Both in-house and freelance designing come with pros and cons. Hornemann delights in all he’s learned designing in-house for Normann Copenhagen.
As an in-house designer, you can work closer to the manufacturer. We always aim to go to the factories because each time we go, we experience something new. Whether it’s a wood factory or textile factory, the people we meet there have something to contribute.
The relationship between designer and manufacturer strengthens the result of the product by simply communicating.
Some designers have a visual expression, a very nice model on the computer, and they want to obtain that exact product. They tell the factories what to do. That’s sort of a new way of doing product design, because it’s become so easy to design on the computer.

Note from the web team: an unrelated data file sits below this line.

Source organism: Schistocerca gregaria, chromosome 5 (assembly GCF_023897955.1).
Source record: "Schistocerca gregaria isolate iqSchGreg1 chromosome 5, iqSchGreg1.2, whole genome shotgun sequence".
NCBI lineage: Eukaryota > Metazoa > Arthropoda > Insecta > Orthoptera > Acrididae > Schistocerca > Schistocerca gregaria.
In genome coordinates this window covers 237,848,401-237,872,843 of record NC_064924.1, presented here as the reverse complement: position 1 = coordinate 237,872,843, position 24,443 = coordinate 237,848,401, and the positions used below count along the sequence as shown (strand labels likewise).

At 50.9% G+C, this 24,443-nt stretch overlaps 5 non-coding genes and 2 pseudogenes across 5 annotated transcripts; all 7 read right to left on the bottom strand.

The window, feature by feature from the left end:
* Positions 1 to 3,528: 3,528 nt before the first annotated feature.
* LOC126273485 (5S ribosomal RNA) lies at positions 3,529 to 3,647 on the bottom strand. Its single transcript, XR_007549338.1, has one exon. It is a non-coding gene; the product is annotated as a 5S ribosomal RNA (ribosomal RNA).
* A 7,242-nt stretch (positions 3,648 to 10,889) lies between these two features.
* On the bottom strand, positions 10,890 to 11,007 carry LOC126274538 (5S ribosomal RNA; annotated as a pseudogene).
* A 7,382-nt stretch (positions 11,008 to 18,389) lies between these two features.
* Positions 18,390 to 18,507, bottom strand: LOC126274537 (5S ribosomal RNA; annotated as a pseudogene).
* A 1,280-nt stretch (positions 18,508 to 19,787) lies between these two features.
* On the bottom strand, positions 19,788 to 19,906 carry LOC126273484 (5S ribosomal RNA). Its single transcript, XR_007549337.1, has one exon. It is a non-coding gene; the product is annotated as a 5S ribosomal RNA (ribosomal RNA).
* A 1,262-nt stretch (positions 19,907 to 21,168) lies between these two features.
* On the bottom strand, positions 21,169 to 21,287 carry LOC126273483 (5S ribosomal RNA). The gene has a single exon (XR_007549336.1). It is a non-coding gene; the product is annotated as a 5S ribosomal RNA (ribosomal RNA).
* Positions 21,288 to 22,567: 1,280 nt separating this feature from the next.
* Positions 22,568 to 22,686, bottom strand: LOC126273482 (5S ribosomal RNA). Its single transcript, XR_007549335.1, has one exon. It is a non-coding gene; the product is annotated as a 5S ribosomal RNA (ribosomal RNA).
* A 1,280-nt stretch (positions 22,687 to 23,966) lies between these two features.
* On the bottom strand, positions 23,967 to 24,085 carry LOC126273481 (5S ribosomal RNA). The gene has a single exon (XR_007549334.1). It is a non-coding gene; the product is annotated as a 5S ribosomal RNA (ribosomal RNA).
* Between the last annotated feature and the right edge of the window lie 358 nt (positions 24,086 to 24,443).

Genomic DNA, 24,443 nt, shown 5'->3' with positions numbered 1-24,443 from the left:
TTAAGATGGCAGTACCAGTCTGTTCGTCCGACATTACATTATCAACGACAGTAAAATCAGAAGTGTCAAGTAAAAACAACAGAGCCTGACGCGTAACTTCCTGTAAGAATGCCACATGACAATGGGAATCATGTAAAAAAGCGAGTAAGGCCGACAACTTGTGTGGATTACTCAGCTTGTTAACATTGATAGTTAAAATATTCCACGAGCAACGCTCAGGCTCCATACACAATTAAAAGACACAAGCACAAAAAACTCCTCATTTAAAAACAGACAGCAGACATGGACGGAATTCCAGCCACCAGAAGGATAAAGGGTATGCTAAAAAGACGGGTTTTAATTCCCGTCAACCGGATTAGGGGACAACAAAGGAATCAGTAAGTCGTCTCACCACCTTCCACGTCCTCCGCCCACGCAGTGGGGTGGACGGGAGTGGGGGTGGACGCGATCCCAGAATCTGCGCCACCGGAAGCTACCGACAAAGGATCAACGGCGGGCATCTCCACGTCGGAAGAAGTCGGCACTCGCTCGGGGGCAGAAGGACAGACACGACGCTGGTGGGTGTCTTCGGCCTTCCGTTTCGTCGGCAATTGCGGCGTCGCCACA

This “tell what do to” philosophy might, at times, push innovation to another level, but Hornemann believes product designers should rethink the meaning of industrial design.
It’s design that’s made for industrial production. Each time we start up something new, we discuss it with the manufacturer. You might present an idea and they might say to forget about it because they’ve tried it 700 times and it won’t work.
Rope by Hans Hornemann at Stockholm Design Week 2016. Courtesy of Danish design company Normann Copenhagen.
Headed to Milan
In addition to Rope, Normann Copenhagen will be launching other products in April during the Salone del Mobile.
“I don’t know if I can say anything,” says Hornemann.
“It’s a surprise.”
Hornemann, Normann Copenhagen’s highlight for 2016, will be presenting a new furniture line in Milan. Only time will tell. He’s working on designing the company’s stand and will be in Milan to unveil his little secret.